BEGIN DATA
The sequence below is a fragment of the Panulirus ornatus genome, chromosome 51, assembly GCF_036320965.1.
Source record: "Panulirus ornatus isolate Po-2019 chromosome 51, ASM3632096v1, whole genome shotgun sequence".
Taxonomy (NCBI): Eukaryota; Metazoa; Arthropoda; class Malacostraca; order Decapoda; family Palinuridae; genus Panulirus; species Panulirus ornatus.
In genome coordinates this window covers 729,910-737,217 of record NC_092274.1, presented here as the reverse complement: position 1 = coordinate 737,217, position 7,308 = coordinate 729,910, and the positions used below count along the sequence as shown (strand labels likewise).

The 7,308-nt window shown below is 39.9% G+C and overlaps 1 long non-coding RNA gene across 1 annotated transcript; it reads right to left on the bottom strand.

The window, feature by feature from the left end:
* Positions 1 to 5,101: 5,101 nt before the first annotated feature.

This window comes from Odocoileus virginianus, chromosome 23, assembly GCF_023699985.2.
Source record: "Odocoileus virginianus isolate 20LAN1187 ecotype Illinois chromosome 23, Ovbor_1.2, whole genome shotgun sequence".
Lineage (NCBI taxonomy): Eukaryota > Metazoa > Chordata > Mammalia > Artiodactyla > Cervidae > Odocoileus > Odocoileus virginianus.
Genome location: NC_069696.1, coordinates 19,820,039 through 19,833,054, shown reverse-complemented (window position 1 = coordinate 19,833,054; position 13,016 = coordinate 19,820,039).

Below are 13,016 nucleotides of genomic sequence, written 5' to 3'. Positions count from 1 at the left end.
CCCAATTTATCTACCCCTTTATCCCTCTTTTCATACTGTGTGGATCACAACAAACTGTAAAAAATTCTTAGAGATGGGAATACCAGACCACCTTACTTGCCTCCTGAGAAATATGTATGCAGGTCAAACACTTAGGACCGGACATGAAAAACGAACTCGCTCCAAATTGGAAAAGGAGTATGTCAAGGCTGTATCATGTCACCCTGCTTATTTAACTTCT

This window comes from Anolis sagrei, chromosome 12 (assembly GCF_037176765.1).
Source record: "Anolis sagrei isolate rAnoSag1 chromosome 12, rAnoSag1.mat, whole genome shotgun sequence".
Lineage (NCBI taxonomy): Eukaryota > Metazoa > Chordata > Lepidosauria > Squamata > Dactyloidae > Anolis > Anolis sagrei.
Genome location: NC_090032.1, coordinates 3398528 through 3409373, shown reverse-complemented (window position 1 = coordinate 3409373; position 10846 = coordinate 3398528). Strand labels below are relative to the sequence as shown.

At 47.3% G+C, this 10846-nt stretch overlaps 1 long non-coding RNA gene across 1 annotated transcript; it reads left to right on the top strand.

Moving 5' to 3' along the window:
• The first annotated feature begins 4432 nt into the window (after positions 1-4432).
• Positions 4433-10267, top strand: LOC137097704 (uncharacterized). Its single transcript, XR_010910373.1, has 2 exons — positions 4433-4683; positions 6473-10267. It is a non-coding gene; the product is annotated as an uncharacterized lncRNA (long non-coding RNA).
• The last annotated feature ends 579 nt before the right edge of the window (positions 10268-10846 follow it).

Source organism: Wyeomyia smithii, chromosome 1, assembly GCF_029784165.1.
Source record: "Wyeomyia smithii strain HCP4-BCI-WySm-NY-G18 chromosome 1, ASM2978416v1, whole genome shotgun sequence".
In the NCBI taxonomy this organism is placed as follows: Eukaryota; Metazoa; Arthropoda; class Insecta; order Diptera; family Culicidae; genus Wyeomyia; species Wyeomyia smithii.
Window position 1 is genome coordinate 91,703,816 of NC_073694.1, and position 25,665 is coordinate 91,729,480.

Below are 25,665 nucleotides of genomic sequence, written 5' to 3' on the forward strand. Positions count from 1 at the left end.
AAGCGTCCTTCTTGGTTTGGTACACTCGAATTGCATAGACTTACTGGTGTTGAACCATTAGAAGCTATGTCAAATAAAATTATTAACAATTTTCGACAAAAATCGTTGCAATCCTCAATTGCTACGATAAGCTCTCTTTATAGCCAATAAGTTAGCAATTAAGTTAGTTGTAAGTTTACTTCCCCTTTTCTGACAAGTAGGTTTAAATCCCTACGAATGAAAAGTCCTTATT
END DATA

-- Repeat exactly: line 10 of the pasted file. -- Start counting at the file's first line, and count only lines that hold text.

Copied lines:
Lineage (NCBI taxonomy): Eukaryota > Metazoa > Chordata > Mammalia > Artiodactyla > Cervidae > Odocoileus > Odocoileus virginianus.